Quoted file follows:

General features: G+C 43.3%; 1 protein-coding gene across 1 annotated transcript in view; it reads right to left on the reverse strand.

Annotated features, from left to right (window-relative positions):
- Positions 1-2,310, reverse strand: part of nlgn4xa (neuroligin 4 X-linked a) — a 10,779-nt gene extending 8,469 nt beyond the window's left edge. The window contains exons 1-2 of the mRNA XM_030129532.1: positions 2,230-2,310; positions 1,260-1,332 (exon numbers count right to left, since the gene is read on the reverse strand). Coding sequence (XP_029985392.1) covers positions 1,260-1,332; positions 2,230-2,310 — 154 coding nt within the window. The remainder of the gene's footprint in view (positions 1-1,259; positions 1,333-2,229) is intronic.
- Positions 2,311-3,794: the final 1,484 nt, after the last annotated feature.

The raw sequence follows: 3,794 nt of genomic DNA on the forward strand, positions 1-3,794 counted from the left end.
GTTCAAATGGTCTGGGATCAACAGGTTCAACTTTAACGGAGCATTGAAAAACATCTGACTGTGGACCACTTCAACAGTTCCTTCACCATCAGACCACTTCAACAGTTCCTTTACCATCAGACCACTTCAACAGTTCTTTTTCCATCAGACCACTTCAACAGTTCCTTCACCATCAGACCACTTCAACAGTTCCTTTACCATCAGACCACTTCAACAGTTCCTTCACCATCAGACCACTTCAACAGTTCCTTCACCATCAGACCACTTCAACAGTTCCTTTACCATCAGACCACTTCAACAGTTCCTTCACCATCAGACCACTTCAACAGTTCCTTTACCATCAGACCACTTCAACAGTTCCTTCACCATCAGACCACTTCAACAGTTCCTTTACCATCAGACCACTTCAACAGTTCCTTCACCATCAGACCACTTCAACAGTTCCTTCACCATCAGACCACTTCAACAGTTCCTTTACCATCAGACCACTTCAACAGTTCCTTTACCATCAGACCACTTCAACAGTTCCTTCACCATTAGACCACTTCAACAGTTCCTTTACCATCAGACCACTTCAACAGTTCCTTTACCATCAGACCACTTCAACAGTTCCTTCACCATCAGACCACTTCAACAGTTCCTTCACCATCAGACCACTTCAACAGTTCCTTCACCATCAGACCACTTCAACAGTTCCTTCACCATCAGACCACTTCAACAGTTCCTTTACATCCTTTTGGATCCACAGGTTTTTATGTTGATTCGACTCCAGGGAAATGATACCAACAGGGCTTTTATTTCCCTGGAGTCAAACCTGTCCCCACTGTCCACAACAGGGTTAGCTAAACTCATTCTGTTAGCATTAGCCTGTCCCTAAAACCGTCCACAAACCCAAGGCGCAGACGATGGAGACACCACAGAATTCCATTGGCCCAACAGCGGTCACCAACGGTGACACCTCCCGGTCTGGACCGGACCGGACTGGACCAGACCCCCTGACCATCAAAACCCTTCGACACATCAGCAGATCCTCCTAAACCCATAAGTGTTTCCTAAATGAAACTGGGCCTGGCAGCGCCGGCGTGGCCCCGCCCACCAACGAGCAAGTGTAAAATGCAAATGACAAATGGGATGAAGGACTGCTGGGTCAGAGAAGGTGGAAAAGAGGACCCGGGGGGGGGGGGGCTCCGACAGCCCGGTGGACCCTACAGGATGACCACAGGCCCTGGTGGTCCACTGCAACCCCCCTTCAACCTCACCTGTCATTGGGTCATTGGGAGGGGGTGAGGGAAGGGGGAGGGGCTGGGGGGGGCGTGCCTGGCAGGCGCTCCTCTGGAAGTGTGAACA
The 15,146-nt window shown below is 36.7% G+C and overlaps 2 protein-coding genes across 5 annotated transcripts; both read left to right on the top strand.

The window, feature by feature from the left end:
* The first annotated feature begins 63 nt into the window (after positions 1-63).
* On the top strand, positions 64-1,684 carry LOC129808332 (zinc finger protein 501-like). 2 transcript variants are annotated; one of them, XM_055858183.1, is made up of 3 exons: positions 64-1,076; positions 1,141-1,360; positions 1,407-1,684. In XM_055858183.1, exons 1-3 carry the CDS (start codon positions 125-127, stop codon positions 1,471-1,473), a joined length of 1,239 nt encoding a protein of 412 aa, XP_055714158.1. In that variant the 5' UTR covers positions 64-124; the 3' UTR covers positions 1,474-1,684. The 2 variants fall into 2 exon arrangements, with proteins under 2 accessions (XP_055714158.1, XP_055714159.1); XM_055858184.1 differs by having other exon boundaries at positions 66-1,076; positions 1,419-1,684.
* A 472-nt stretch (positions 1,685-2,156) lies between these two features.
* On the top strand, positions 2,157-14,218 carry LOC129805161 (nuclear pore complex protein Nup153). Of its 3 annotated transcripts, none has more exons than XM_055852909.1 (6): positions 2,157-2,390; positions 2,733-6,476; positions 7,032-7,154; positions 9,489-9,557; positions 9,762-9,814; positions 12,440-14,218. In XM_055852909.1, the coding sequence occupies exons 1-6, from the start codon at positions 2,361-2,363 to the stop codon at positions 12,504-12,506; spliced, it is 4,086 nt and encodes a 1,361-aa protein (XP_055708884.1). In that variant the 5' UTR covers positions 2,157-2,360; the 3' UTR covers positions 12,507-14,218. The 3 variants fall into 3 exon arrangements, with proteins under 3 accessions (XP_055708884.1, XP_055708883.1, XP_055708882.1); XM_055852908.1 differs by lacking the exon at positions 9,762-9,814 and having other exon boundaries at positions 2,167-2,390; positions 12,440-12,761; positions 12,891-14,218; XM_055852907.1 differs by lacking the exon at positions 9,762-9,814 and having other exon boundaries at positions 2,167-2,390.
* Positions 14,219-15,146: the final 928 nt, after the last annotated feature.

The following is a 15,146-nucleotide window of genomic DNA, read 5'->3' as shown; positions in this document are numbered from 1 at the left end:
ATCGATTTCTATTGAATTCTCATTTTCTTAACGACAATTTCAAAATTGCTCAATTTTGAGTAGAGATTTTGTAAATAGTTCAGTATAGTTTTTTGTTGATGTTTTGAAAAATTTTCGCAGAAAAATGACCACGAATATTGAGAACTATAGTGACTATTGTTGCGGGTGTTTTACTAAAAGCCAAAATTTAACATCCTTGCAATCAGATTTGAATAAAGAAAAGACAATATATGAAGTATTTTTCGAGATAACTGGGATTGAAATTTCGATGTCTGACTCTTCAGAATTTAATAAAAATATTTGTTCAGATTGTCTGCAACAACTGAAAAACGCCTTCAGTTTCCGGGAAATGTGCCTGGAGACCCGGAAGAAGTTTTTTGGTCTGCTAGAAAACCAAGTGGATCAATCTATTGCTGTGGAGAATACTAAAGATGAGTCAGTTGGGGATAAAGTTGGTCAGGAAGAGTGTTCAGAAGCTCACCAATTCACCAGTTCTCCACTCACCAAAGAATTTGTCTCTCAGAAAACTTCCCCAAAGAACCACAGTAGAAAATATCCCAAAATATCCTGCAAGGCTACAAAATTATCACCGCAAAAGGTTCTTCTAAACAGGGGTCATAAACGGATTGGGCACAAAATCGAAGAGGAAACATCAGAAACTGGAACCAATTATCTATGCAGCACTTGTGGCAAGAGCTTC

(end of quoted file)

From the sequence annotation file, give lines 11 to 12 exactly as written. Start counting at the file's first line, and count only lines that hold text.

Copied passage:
* A 472-nt stretch (positions 1,685-2,156) lies between these two features.
* On the top strand, positions 2,157-14,218 carry LOC129805161 (nuclear pore complex protein Nup153). Of its 3 annotated transcripts, none has more exons than XM_055852909.1 (6): positions 2,157-2,390; positions 2,733-6,476; positions 7,032-7,154; positions 9,489-9,557; positions 9,762-9,814; positions 12,440-14,218. In XM_055852909.1, the coding sequence occupies exons 1-6, from the start codon at positions 2,361-2,363 to the stop codon at positions 12,504-12,506; spliced, it is 4,086 nt and encodes a 1,361-aa protein (XP_055708884.1). In that variant the 5' UTR covers positions 2,157-2,360; the 3' UTR covers positions 12,507-14,218. The 3 variants fall into 3 exon arrangements, with proteins under 3 accessions (XP_055708884.1, XP_055708883.1, XP_055708882.1); XM_055852908.1 differs by lacking the exon at positions 9,762-9,814 and having other exon boundaries at positions 2,167-2,390; positions 12,440-12,761; positions 12,891-14,218; XM_055852907.1 differs by lacking the exon at positions 9,762-9,814 and having other exon boundaries at positions 2,167-2,390.